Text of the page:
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Alberta, Past and Present, Historical and Biographical
Vol 2
Robert B. C. Thomson, M. D.


Dr. Robert B. C. Thomson, successfully engaged in the practice of medicine and surgery at Lethbridge, entered upon the work of the profession well trained for its duties and responsibilities. His educational opportunities were broad and comprehensive and he has always manifested a keen sense of conscientious obligation in the performance of his daily task. Since 1910 he has made his home in Lethbridge and throughout this period has enjoyed a large general practice. Dr. Thomson was born at Strathroy, Ontario, December 30, 1872, and comes of Scotch and English ancestry. His grandfather, James Thomson, was a native of the land of hills and heather, in which he spent his life, working in the cotton mills. He was the father of James Thomson, who was born in Glasgow, Scotland, and in the year 1842 came to the new world, settling in Ontario. In his native country he had been employed in the cotton mills but after reaching the new world he turned his attention to farming. In the midst of the forest he hewed out his farm, clearing his land and developing his fields until he brought his place under a high state of cultivation. In Ontario he wedded Pamley Bolton, who was born in Suffolk, England, and was a daughter of William Bolton, also a native of Suffolk, whence he emigrated to the new world, making Ontario his destination. There he was employed by the government in the post office department. His daughter, Pamley, was a young girl at the time of the establishment of the family home in Ontario, where she was reared and married, the family having settled there in the early part of the decade between 1830 and 1840. Mr. and Mrs. Thomson continued their residence in Ontario until called to their final rest and are survived by but one child, Dr. Thomson of this review. They were members of the Scotch Presbyterian church and ill political affiliation the father was a Liberal.

Dr. Thomson supplemented his public school training by a course in the Collegiate Institute at Strathroy, Ontario, and later entered the Toronto University, while subsequently he became a student in the Western University of London, Ontario, pursuing a course in both arts and medicine. The B. A. degree was conferred upon him in 1899 and he won his professional degree from the Manitoba University at Winnipeg in 1900. He then began practice in Manitoba, where he followed his profession successfully for a decade, after which he came to Lethbridge in 1910 and has here remained throughout the intervening period of thirteen years. He has never concentrated his efforts and attention along a single line but continues in general practice and displays marked ability in the various branches of the profession. At all times he has embraced every opportunity to promote his knowledge and increase his efficiency and has taken postgraduate work in electrical therapeutics. For a time he was located in north Lethbridge but removed his office into the city. For eleven years he has been connected with the board of health and during most of this time has been secretary of the board, while oil occasions he has been acting health officer. He belongs to the Lethbridge Medical Society and the Canadian Medical Association and improves every chance to broaden his knowledge and render his labors of the greatest possible service to his fellowmen.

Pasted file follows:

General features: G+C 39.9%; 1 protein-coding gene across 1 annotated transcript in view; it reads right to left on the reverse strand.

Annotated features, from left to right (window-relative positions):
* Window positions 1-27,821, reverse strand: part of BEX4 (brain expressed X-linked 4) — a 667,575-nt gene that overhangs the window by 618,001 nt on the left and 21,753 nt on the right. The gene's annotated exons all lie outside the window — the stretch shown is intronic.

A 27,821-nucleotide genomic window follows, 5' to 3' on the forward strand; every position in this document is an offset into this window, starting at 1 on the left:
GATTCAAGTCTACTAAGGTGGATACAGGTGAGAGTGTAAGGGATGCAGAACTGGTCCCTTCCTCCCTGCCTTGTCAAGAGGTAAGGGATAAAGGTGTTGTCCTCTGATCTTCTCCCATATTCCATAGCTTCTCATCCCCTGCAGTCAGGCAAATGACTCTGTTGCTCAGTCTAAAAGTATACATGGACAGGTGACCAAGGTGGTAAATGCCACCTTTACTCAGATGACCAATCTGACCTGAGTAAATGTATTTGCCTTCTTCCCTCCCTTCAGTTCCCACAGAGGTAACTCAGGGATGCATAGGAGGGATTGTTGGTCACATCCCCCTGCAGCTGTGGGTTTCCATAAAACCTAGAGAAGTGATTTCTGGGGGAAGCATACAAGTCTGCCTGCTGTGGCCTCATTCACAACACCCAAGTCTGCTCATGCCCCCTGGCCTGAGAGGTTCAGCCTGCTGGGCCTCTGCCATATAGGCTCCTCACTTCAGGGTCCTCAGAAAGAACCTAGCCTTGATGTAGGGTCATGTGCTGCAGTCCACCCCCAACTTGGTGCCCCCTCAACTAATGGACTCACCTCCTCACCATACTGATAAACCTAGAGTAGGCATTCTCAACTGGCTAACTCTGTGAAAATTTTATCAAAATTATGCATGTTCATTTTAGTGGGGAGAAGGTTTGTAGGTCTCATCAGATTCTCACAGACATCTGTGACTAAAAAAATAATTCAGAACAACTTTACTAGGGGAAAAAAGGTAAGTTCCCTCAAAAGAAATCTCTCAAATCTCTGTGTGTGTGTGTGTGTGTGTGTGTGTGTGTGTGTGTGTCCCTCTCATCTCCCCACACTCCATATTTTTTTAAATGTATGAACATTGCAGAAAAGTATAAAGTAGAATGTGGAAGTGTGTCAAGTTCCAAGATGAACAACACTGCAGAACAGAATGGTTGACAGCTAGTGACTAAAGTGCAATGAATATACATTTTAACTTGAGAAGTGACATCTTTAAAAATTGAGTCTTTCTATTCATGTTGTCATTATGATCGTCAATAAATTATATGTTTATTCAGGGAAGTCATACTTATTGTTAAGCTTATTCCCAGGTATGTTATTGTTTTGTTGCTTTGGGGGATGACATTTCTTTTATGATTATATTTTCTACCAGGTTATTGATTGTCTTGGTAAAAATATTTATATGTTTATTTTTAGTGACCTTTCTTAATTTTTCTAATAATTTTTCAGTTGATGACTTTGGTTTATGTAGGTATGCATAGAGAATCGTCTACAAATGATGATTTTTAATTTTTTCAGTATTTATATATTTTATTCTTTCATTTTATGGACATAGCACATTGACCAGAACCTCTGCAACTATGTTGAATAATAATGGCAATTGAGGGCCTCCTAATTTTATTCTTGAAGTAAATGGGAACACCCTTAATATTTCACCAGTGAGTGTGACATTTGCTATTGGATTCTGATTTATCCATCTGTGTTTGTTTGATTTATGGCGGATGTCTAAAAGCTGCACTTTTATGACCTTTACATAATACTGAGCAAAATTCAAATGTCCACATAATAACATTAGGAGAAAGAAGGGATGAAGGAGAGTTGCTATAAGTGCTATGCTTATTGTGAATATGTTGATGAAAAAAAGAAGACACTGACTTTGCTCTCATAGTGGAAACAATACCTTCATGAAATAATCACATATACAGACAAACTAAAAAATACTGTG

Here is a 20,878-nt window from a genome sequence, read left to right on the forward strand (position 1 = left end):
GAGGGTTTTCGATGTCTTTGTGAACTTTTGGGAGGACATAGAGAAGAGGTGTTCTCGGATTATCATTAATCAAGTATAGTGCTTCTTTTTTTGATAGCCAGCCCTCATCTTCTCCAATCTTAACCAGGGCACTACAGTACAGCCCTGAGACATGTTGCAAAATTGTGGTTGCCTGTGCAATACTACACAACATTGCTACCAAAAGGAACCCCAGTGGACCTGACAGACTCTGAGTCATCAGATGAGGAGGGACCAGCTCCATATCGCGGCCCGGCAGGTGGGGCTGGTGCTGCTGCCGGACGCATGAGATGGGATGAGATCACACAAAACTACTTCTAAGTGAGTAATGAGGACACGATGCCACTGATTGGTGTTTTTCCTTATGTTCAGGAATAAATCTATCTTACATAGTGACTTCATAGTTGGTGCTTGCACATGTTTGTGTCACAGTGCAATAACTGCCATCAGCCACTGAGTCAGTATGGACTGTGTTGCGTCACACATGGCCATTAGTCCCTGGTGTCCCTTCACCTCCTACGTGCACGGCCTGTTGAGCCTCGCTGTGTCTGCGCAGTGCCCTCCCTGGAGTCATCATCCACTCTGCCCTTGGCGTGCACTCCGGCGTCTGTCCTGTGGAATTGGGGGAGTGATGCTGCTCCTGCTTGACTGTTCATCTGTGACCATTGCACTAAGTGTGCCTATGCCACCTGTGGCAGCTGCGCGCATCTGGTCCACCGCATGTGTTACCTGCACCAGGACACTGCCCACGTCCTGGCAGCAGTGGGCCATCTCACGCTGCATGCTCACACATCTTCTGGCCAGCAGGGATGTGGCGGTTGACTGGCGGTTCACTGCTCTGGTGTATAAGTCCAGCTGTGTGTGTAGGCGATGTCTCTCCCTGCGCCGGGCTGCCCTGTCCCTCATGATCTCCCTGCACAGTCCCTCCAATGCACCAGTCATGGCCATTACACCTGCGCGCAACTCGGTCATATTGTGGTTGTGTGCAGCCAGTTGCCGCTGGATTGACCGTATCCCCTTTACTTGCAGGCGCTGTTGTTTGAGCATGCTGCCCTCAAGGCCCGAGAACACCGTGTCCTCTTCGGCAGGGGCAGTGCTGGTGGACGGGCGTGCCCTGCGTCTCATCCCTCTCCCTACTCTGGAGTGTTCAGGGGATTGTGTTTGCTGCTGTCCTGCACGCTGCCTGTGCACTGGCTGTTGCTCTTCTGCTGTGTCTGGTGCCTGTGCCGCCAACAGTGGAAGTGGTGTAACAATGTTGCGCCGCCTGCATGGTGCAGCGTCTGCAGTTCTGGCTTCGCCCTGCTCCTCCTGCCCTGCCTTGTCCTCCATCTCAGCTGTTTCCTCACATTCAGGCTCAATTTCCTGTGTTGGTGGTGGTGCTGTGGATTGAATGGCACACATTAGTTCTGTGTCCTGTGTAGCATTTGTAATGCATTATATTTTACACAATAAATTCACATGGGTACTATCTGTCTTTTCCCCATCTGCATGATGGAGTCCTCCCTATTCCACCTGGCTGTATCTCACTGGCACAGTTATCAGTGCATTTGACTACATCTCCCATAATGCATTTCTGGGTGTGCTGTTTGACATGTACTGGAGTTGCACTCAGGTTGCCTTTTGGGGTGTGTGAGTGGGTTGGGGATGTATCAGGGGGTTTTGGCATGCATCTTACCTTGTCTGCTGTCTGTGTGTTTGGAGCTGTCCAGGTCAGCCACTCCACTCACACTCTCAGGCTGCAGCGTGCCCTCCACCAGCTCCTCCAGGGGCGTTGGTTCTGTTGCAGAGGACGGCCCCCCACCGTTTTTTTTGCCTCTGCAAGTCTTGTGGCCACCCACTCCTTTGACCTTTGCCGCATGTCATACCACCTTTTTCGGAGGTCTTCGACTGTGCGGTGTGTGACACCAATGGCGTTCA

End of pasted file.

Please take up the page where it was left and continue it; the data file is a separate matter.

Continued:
In 1902 1)i'. Thomson was married to Miss Elizabeth Thomson, who was born in Thorndale, Ontario, a daughter of James Thomson, who was a native of Scotland and on emigrating to the new world settled in Ontario, where he still follows farming. Dr. and Mrs. Thornson became parents of four children: James, who is with the Canadian Bank of Commerce at Lethbridge; Homer, Ivan, and Elizabeth. The wife and mother passed away in 1917, her death being deeply regretted by many friends as well as by her immediate family.

Dr. Thomson is identified with the Presbyterian church and fraternally is a Mason. He served as the first master of Charity Lodge No. 67, A. F. & A. M., of Lethbridge, and was also the first Noble Grand in Mizpah Lodge No. 72, I. 0. 0. F., and the first chancellor commander of Myrtle Lodge No. 3, K. of P. In politics he is a liberal and his interest in the public welfare has been manifest in many tangible and helpful ways. He is now serving on the school board and was also a member of the board in the years 1913 and 1914. In young manhood he joined a military organization and when he came to Lethbridge became medical officer of the Twenty-fifth Battery, C. F. A. As a member of the Colonial Auxiliary Forces, he has received the long service medal. He was resident medical officer during the World war and acted as such for nearly all the troops recruited in this section of the Dominion. His has been an active and useful life devoted to the service and welfare of his fellowmen and his labors have indeed been of far-reaching effect and importance.


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